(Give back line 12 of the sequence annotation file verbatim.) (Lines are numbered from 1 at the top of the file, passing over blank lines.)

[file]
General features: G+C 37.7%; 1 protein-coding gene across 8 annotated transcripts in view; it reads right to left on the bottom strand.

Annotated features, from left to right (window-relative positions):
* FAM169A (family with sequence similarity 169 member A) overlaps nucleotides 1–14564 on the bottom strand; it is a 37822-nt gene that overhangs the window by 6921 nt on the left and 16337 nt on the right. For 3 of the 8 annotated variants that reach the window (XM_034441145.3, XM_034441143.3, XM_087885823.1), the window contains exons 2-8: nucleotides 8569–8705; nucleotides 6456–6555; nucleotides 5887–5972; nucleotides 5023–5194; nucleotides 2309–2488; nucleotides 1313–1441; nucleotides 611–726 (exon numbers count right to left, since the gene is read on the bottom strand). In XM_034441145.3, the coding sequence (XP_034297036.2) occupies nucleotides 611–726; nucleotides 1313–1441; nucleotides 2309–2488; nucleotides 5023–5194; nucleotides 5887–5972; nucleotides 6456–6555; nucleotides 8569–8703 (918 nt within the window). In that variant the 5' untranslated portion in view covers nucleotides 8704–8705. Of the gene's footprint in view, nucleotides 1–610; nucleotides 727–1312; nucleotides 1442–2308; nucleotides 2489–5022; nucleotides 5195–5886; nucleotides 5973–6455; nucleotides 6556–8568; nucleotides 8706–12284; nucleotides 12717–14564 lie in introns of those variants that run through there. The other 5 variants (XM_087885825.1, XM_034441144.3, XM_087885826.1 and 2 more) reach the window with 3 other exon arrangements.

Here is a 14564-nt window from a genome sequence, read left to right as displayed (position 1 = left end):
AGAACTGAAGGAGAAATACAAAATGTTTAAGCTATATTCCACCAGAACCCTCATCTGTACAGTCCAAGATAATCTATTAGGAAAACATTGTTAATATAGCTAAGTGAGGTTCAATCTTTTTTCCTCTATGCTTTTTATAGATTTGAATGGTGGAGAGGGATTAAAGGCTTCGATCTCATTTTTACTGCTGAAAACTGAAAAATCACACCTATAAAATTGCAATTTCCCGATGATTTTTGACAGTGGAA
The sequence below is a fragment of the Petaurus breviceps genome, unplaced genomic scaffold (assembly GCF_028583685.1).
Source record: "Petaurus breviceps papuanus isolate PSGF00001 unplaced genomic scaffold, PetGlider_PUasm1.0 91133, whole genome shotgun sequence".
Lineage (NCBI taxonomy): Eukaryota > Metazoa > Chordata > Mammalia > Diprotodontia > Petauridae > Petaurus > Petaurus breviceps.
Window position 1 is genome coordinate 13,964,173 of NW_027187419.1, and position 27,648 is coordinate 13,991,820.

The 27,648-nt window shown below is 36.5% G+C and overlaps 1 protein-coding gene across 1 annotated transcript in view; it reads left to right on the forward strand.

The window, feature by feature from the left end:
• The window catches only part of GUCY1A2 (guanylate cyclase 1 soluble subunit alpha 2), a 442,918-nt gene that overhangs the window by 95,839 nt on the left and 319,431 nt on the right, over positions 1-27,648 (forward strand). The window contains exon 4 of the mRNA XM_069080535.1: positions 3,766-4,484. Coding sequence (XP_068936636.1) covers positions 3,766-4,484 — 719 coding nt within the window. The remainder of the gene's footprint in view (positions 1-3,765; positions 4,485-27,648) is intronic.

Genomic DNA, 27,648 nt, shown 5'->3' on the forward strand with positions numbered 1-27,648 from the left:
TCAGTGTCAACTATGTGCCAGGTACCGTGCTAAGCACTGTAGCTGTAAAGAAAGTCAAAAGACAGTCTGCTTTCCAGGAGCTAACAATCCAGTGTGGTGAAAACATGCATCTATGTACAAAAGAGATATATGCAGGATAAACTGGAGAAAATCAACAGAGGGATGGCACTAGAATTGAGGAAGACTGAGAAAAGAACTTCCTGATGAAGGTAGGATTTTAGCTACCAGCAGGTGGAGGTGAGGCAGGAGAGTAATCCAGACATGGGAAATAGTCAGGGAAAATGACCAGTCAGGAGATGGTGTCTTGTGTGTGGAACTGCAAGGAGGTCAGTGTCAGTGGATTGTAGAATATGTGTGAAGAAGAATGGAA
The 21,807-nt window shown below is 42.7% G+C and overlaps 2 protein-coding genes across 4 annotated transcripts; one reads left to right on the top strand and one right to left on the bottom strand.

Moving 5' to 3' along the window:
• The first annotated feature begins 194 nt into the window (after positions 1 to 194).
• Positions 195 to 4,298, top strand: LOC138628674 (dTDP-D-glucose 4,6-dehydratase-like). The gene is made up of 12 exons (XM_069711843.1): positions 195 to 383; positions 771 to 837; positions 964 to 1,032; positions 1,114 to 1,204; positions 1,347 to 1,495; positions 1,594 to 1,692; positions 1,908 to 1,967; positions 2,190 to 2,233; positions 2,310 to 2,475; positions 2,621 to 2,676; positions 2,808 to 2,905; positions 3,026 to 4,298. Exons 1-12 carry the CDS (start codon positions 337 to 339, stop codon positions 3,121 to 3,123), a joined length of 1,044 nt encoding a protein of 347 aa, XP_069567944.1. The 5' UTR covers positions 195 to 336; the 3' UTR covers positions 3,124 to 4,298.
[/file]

• The window catches only part of GUCY1A2 (guanylate cyclase 1 soluble subunit alpha 2), a 442,918-nt gene that overhangs the window by 95,839 nt on the left and 319,431 nt on the right, over positions 1-27,648 (forward strand). The window contains exon 4 of the mRNA XM_069080535.1: positions 3,766-4,484. Coding sequence (XP_068936636.1) covers positions 3,766-4,484 — 719 coding nt within the window. The remainder of the gene's footprint in view (positions 1-3,765; positions 4,485-27,648) is intronic.